That is why President Hinckley’s words, quoted above, are relevant. See Rameumptom’s comment #44. There is room for faithful, prophet following latter-day saints to disagree on Iraq, Afghanistan, and even future action in Iran or Syria, without being accused of rejecting either the prophets or the constitution.

    If you can’t see why what you are saying might be inappropriate, then I don’t know what I can say.

  43. J. Max, there are plenty — many — who support this billboard that don’t favor the “libertarian philosophy of war” or define it as such. Your narrow view on those supporting this project, and their foreign policy views, is a disservice to those who have diverging views on what exactly our foreign policy should be, according to scripture and modern prophets. This isn’t about libertarianism. It’s about what God himself has said on the subject of war.

  44. Appropriate? Sure, why not? Very few people pay attention to billboards where you have to learn more by going somewhere else anyway. The Book of Mormon is filled with mixed messages about war. Since the history of the LDS Church is more complex than one (admittedly classic) talk, then the biggest problem I have is the one note presentation of its website. Its a free country. Better to quote a prophet than denounce them.

  45. I appreciate that clarification, Connor. Unfortunately, all of the people _I know_ who have been involved in the project or given money to it are self described libertarians. I’m glad that it has gained support from others with divergent views, but is it wrong to say that the people _directly_ involved with its design and planning are libertarians?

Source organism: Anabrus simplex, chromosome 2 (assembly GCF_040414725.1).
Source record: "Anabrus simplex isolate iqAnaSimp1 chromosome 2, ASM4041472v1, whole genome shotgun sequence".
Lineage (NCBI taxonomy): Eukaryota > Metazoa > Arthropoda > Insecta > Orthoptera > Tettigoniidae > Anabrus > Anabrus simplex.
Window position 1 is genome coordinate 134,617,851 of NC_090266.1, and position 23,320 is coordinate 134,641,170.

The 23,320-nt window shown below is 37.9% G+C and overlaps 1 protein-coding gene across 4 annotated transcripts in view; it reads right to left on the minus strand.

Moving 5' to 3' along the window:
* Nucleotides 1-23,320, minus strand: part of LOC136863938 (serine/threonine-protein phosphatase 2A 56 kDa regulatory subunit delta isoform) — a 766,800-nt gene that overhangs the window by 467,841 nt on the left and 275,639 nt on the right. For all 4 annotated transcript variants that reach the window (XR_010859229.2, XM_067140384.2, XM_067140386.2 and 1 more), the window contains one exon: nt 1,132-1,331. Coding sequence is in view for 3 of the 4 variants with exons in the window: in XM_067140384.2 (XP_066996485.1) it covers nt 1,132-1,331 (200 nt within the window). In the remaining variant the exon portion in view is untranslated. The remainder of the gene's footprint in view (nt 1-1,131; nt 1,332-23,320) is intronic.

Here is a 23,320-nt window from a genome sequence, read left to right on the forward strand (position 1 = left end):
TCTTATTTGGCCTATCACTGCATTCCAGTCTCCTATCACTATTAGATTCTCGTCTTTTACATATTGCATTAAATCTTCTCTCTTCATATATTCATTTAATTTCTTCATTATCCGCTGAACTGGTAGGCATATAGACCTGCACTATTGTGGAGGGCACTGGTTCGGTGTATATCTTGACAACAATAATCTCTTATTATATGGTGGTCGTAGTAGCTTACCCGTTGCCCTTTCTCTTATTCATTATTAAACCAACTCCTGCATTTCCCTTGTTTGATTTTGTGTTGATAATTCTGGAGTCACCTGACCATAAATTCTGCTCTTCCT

I think that if you don’t want the long shadow of your other projects to tint the view of a billboard like this, you need to actively do it in collaboration with someone who is well known for disagreeing with you. Is it realistic for you to expect anyone to divorce this project from you?

    Also, will you agree with me that Lee’s comment was out of bounds and that “there is room for faithful, prophet following latter-day saints to disagree on Iraq, Afghanistan, and even future action in Iran or Syria, without being accused of rejecting either the prophets or the constitution”?

  46. I’m Mike Parker, and I apparently show a lack of good faith. So don’t believe anything that follows:

    I completely agree with President Hinckley’s comparison of al-Qaeda terrorists with the Gadianton robbers. What that has to do with the ten-year occupation of Afghanistan, the invasion of Iraq and overthrow of its government, and the pending military action against Iran, I’m not sure.

    The Book of Mormon is instructive here — the Gadiantons were persisted and succeeded because of the wickedness of the Nephites. The Lamanites, on the other hand, hunted down the Gadiantons and preached the gospel to them, and because of this “this band of robbers was utterly destroyed from among the Lamanites” (Helaman 6:37). The Nephites tried to destroy the Gadiantons through military means, but were never successful (Helaman 2:11; 3 Nephi 1:27) — they kept coming back generation after generation (4 Nephi 1:42, 46; Mormon 1:18).

    This seems to support President Kimball’s June 1976 instruction that we should not rely on our military might to save us, but instead should live the teachings of Christ, love our enemies, and preach the gospel to them.

  47. “You are saying that those of us who do not agree with Libertarian Philosophy of War do not believe “the prophets.” You are not simply saying that we are mistaken, you are saying that we are wicked and rejecting the words of the Lord through his servants.” J. Max Wilson

    True. I think it’s pretty hard to really believe the words of the prophets and Christ and be behind the current wars we’re in.

    But I don’t believe that others are wicked if they don’t agree with my view. I believe they haven’t shined a light on the inconsistency between Christ’s teachings and their political views. They haven’t pondered and prayed about it or thought about it clearly.